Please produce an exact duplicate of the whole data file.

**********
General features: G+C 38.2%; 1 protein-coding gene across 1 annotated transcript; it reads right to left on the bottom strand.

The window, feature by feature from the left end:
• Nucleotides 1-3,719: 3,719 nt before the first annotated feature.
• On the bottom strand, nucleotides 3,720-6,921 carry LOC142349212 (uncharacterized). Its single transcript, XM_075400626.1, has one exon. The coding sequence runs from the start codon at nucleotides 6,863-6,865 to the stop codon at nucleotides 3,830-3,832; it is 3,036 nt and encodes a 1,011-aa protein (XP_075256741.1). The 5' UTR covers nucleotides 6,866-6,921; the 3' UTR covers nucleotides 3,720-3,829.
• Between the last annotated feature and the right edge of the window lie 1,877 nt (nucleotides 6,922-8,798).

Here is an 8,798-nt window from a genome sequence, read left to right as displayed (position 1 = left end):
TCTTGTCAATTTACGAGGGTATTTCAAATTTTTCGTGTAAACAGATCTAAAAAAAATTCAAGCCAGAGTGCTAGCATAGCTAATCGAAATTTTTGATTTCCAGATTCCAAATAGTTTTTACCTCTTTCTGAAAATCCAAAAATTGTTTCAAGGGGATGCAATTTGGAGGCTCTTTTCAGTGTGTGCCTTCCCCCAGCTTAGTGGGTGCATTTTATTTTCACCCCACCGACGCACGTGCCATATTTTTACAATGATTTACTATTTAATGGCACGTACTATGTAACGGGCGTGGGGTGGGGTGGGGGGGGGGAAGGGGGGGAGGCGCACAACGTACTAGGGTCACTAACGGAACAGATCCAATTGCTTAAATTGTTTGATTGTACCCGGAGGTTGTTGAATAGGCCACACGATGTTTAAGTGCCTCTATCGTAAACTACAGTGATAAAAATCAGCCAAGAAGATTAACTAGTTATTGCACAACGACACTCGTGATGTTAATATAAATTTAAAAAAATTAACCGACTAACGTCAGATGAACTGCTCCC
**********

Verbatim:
General features: G+C 38.2%; 1 protein-coding gene across 1 annotated transcript; it reads right to left on the bottom strand.

The window, feature by feature from the left end:
• Nucleotides 1-3,719: 3,719 nt before the first annotated feature.
• On the bottom strand, nucleotides 3,720-6,921 carry LOC142349212 (uncharacterized). Its single transcript, XM_075400626.1, has one exon. The coding sequence runs from the start codon at nucleotides 6,863-6,865 to the stop codon at nucleotides 3,830-3,832; it is 3,036 nt and encodes a 1,011-aa protein (XP_075256741.1). The 5' UTR covers nucleotides 6,866-6,921; the 3' UTR covers nucleotides 3,720-3,829.
• Between the last annotated feature and the right edge of the window lie 1,877 nt (nucleotides 6,922-8,798).

Here is an 8,798-nt window from a genome sequence, read left to right as displayed (position 1 = left end):
TCTTGTCAATTTACGAGGGTATTTCAAATTTTTCGTGTAAACAGATCTAAAAAAAATTCAAGCCAGAGTGCTAGCATAGCTAATCGAAATTTTTGATTTCCAGATTCCAAATAGTTTTTACCTCTTTCTGAAAATCCAAAAATTGTTTCAAGGGGATGCAATTTGGAGGCTCTTTTCAGTGTGTGCCTTCCCCCAGCTTAGTGGGTGCATTTTATTTTCACCCCACCGACGCACGTGCCATATTTTTACAATGATTTACTATTTAATGGCACGTACTATGTAACGGGCGTGGGGTGGGGTGGGGGGGGGGAAGGGGGGGAGGCGCACAACGTACTAGGGTCACTAACGGAACAGATCCAATTGCTTAAATTGTTTGATTGTACCCGGAGGTTGTTGAATAGGCCACACGATGTTTAAGTGCCTCTATCGTAAACTACAGTGATAAAAATCAGCCAAGAAGATTAACTAGTTATTGCACAACGACACTCGTGATGTTAATATAAATTTAAAAAAATTAACCGACTAACGTCAGATGAACTGCTCCC